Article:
She glanced to her right and saw the bottle Chuck had drank from laying next to her. The bottle she had wanted to drink from before everything escalated into this nightmarish situation. She looked at bottle again before she looked back at the bucket. She felt her eyebrows arch, comprehension coming to her. The coughing had prevented her — had saved her — from grabbing that bottle from the bucket.
She didn’t want to face that, at least not now. She flicked the bottle aside. She didn’t see it skip across the bricks. She wanted to go pick it up and heave it toward Cambridge Street.
Maybe a car would squish it as it hurried past, she thought. She didn’t grin. Water lined to the bottoms of her eyes.
Jenny then realized the moans had stopped, only replaced by confusion and panicked screams from passersby headed to and from the subway. Hurried footsteps approached her from her right-hand side.
“Jenny, they said they’re sending ambulances. They’ll be here soon.”
“Call them back,” she said, tears finally rolling down her cheeks, the awareness of what happened in between her wanting a drink and now finally reaching her eyes. “Tell them to ready the morgues. I think they’re going to be quite busy.”
Their friend staggered as he saw Chuck’s prone form. “Oh my God,” he said.
Born in the city of Fitchburg, Massachusetts, in 1977, Sweeney's passion for writing began in 1993, as a sophomore in high school, when he began to write sports for his local newspaper, the Sentinel & Enterprise. Since then, he has written for several Massachusetts newspapers, including the Telegram & Gazette of Worcester and the Southbridge Evening News in Southbridge. He has since returned to where it all started, as he came back to the Sentinel in April 2008. He also strings for the Springfield Republican and Turley Publications.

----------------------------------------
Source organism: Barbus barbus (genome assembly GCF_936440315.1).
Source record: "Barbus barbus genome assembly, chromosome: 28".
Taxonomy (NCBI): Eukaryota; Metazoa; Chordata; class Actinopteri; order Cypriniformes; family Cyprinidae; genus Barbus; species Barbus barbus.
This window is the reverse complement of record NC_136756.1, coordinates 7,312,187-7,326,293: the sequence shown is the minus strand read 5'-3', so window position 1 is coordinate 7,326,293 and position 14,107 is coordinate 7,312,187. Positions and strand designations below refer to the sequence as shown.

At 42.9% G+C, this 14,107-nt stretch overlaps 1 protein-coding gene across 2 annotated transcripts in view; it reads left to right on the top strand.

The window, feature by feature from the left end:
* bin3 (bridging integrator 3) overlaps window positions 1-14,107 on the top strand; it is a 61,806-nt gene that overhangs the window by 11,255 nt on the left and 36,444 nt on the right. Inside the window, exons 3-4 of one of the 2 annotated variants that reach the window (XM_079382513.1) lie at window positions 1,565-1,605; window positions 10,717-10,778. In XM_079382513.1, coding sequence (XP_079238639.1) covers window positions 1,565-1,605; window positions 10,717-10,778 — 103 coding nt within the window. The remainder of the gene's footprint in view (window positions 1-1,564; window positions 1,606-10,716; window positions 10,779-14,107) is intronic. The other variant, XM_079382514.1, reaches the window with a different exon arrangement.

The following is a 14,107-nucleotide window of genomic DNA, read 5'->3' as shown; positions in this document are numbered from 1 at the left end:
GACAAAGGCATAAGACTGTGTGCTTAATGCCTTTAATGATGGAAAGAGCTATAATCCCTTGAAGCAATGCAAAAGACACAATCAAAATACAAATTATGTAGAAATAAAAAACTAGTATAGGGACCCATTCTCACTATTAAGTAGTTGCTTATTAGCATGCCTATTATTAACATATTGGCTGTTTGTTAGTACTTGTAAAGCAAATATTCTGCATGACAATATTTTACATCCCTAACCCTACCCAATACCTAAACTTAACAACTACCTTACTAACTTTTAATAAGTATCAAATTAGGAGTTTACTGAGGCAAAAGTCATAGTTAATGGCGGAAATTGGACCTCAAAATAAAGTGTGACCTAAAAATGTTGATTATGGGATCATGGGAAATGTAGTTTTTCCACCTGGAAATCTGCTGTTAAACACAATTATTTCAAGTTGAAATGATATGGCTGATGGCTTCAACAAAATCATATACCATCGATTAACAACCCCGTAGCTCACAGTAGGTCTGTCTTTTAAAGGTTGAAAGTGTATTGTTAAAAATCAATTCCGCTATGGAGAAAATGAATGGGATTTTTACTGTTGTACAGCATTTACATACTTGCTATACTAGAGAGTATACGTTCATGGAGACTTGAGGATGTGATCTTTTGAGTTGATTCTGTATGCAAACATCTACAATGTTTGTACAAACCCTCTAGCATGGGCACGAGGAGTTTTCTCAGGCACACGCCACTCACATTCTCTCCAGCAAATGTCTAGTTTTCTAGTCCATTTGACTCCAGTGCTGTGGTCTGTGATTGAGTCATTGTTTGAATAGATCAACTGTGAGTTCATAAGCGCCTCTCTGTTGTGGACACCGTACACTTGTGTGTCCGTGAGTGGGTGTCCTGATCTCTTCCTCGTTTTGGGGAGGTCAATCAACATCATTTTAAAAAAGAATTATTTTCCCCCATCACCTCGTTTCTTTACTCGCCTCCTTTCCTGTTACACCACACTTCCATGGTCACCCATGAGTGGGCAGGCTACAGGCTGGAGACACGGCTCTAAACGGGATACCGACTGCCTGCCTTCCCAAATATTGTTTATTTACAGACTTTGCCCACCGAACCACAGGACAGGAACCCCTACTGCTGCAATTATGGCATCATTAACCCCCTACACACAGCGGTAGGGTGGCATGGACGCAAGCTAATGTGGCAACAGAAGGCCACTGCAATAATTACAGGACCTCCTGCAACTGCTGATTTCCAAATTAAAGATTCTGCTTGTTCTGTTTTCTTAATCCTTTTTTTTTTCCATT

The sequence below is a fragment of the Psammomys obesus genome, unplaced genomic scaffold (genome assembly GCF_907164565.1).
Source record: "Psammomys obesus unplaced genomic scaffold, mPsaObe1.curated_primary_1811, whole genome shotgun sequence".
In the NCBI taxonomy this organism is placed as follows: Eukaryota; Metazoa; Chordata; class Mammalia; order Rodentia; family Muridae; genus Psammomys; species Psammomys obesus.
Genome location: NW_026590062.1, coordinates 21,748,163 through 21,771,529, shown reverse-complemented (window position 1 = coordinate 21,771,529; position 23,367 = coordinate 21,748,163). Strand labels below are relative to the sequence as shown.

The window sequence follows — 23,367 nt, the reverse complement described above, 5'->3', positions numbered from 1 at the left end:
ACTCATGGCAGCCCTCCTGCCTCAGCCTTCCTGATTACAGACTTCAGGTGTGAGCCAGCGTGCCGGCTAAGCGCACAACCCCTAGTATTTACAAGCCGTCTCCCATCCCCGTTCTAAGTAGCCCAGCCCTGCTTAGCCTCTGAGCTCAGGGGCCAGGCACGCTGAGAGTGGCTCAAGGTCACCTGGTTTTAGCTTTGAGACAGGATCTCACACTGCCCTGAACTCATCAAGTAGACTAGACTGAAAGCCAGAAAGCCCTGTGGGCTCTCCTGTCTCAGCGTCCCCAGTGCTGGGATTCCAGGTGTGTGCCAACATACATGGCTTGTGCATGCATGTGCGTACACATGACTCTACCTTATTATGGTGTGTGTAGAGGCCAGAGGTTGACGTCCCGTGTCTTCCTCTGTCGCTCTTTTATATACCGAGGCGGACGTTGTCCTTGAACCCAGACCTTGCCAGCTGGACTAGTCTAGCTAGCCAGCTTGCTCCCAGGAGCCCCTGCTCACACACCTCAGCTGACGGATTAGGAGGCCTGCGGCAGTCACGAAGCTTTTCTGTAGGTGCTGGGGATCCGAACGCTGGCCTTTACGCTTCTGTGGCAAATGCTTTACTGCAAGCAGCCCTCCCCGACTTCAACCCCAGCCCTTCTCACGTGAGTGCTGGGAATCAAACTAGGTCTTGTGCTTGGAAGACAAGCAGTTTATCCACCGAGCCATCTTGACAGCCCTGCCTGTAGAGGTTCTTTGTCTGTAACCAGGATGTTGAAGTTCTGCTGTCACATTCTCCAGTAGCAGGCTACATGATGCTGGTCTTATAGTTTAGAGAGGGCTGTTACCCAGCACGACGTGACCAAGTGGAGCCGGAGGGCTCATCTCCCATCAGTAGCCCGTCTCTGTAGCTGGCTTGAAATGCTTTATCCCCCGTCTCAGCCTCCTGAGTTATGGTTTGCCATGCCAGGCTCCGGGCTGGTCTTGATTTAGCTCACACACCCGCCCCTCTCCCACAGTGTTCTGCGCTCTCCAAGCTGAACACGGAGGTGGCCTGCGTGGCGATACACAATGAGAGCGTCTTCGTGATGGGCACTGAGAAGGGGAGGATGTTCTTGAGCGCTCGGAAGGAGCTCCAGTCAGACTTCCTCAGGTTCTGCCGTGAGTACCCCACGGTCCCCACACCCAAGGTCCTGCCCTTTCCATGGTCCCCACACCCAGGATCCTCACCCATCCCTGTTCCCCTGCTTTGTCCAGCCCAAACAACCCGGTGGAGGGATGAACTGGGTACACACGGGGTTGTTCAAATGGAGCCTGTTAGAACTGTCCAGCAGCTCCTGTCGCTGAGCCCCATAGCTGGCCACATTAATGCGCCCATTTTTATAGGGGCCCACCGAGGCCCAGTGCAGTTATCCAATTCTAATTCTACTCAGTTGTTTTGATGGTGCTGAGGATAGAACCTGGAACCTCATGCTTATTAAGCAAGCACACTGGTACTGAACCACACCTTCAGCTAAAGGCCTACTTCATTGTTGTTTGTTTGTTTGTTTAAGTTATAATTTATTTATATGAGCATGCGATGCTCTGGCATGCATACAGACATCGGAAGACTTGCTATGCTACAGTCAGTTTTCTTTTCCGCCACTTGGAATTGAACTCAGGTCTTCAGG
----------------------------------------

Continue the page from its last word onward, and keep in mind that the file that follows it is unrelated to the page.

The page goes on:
Among his literary influences include the king of fantasy, Tolkien, as well as R.A. Salvatore. In addition, Fitch enjoys Steven Savile, Vince Flynn, J.K. Rowling, Jim C. Hines, David Forbes, John Grisham, and Brad Meltzer novels, as well as classic storytellers C.S. Lewis, Charles Dickens, Sir Arthur Conan Doyle and William Shakespeare. Star Wars novels fill an entire bookcase in his office. When he is not writing, Sweeney enjoys playing golf, reading, watching movies, the Red Sox, Arsenal F.C., and playing with his kitten, Caramel the Wonder Cat.